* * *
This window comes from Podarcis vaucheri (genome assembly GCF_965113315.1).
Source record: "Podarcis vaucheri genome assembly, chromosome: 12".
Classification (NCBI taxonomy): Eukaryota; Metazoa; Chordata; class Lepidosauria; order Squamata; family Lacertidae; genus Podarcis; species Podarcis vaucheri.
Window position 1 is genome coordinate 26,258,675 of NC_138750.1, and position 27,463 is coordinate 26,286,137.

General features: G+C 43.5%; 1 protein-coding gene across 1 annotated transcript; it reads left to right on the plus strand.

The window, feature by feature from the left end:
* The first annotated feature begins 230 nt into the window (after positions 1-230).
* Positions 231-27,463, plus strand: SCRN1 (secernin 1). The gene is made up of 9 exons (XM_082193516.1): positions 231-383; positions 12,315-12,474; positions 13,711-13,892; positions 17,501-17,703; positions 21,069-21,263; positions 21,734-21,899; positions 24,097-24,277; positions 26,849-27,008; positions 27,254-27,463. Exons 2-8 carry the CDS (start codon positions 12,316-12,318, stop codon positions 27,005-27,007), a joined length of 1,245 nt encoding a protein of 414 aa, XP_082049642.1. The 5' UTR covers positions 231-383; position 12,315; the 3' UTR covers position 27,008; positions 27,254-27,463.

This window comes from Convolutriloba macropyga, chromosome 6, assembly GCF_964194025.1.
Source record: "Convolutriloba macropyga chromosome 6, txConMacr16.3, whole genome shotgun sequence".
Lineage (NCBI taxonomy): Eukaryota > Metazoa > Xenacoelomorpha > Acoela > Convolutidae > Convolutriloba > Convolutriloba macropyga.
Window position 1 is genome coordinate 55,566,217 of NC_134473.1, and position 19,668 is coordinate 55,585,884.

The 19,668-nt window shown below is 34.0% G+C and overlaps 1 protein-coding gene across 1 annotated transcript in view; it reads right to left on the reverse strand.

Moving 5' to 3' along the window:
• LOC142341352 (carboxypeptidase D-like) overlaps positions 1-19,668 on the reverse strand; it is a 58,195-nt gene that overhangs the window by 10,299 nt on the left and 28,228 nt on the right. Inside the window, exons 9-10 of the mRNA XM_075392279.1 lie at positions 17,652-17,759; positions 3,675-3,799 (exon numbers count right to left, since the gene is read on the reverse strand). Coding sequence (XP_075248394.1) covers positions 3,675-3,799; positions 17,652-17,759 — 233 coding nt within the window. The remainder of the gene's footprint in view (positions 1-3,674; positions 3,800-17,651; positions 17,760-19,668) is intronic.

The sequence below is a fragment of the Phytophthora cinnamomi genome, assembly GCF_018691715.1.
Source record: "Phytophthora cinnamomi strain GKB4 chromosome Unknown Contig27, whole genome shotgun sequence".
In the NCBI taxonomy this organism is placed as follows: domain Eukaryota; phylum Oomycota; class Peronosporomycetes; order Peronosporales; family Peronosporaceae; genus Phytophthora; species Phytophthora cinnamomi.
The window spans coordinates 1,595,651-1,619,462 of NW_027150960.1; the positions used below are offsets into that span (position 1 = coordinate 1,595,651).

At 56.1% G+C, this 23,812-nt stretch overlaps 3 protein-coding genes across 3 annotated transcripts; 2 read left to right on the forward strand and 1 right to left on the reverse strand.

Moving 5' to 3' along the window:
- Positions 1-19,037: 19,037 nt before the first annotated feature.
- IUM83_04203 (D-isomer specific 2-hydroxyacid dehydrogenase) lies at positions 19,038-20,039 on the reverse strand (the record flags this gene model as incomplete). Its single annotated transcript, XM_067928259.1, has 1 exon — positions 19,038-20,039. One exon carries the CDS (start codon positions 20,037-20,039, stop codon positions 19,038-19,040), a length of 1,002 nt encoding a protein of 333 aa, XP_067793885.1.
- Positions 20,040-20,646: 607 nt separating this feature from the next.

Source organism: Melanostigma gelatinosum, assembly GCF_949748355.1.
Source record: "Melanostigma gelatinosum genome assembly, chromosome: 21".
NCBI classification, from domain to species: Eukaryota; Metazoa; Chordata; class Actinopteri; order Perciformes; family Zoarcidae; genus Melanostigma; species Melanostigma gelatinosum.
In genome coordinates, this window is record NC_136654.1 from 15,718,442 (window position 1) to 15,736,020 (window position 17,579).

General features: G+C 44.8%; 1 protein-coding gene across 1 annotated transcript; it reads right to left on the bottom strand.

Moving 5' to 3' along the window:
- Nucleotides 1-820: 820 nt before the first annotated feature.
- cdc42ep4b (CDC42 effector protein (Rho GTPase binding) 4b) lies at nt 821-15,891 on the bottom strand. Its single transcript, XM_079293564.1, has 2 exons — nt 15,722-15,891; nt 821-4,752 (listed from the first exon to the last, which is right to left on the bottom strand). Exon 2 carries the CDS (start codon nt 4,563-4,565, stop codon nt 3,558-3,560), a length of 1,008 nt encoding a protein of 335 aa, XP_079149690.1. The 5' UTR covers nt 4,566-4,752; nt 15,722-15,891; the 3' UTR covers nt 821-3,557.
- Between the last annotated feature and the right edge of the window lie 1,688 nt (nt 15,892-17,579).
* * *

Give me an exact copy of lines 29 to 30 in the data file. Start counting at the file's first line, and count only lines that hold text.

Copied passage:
General features: G+C 44.8%; 1 protein-coding gene across 1 annotated transcript; it reads right to left on the bottom strand.

Moving 5' to 3' along the window: